COGS 177, Space and Time in the Brain, Winter 2017, HSS 1128A, TuTH 2:00pm - 3:20pm
Spatial and temporal relationships in the environment and in our interactions with the environment are fundamental components of our experience. This course will examine how the brain maps such relationships in the form of neural activity patterns within and between regions of the brain. Each week, a different topic will be considered. The 3-hour meeting times will be composed of a short lecture (30-45 min) by Professor Nitz followed by consideration of a number of recent publications pertaining to the topic at hand. Topics will include: 1) mapping of position in the egocentric frame of reference (emphasis on multiple egocentric maps in the parietal cortex); 2) mapping of position in the allocentric, or world-centered, frame of reference (emphasis on grid cells and place cells); 3) mapping of position in object or route-centered frames of reference; 4) hippocampal phase precession (a mixture of spatial and temporal information encoding); and 5) interval timing (a more theoretically-based topic). One or two of these topics may occupy more than one week of class.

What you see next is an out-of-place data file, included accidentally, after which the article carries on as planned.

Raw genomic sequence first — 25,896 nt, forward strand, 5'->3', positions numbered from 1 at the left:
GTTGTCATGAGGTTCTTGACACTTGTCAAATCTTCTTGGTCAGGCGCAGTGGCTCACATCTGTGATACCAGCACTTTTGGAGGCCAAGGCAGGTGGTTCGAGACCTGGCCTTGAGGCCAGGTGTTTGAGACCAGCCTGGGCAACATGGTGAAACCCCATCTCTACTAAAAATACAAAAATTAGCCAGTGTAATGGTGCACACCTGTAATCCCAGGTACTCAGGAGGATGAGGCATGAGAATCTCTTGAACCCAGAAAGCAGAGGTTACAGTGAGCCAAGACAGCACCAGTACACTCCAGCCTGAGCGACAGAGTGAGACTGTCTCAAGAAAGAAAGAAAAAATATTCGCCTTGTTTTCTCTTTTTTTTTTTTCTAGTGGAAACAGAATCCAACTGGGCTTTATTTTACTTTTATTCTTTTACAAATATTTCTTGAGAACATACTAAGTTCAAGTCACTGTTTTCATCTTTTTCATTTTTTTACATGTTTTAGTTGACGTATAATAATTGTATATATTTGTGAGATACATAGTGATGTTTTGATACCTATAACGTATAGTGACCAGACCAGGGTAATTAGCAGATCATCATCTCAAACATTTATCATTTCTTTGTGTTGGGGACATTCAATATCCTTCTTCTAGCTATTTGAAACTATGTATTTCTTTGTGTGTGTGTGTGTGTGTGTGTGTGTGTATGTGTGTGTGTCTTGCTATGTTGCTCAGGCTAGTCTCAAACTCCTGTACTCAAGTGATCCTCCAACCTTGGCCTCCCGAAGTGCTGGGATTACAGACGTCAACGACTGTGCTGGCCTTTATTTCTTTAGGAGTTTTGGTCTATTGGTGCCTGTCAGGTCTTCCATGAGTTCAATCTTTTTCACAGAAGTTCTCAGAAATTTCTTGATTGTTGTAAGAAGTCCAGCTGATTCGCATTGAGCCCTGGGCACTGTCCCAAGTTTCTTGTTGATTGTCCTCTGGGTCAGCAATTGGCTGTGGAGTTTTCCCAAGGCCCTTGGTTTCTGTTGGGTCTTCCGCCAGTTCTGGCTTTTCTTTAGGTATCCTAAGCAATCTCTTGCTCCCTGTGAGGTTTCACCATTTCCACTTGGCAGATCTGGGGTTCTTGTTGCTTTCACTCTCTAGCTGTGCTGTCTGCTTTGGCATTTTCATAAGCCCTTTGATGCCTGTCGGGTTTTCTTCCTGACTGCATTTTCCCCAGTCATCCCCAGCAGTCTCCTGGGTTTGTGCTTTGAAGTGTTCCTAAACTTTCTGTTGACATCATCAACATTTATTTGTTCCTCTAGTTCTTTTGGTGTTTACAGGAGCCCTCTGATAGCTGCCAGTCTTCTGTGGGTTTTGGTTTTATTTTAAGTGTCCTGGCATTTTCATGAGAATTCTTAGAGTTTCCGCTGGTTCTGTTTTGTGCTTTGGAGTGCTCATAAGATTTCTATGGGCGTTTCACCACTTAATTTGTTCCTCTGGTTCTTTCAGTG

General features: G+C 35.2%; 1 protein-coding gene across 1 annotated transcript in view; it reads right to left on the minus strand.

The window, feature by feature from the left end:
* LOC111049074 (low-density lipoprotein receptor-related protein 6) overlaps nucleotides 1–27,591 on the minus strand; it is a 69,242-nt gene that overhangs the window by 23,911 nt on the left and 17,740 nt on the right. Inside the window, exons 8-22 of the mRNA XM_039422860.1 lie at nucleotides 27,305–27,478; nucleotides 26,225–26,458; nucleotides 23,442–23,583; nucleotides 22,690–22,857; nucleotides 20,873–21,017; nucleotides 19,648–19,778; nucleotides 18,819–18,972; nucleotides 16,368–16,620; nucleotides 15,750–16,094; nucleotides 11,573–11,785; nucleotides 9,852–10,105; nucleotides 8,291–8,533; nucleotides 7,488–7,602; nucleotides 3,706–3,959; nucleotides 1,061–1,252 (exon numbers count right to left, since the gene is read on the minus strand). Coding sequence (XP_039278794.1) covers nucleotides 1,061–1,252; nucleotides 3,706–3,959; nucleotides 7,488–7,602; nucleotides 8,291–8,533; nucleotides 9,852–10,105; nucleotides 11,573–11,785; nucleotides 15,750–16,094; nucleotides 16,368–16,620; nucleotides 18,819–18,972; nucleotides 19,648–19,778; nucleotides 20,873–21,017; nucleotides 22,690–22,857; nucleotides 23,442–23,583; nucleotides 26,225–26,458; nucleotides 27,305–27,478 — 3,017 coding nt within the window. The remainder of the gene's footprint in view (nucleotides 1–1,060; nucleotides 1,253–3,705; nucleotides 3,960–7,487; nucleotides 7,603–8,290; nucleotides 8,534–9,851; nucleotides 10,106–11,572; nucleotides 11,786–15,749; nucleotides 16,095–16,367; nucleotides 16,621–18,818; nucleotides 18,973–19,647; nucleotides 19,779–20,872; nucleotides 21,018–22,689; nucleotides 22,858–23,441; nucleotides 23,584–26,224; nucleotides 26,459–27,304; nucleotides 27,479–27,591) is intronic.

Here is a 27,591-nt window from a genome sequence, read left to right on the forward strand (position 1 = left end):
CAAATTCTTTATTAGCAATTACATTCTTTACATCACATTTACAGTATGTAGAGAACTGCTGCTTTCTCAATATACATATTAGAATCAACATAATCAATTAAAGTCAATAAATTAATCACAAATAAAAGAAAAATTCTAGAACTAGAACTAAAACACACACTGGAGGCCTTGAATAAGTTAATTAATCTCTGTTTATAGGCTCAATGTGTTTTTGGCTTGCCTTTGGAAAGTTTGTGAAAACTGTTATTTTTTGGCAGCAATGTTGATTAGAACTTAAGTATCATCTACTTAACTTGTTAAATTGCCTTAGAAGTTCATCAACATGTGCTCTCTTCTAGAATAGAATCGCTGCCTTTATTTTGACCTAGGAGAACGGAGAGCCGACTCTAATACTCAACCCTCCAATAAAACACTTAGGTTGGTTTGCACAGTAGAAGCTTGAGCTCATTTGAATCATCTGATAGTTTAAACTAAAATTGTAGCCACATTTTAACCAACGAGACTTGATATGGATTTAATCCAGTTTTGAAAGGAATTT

Instructor: Douglas Nitz - firstname.lastname@example.org
Office Hours: Weds 9-10:30a CSB 171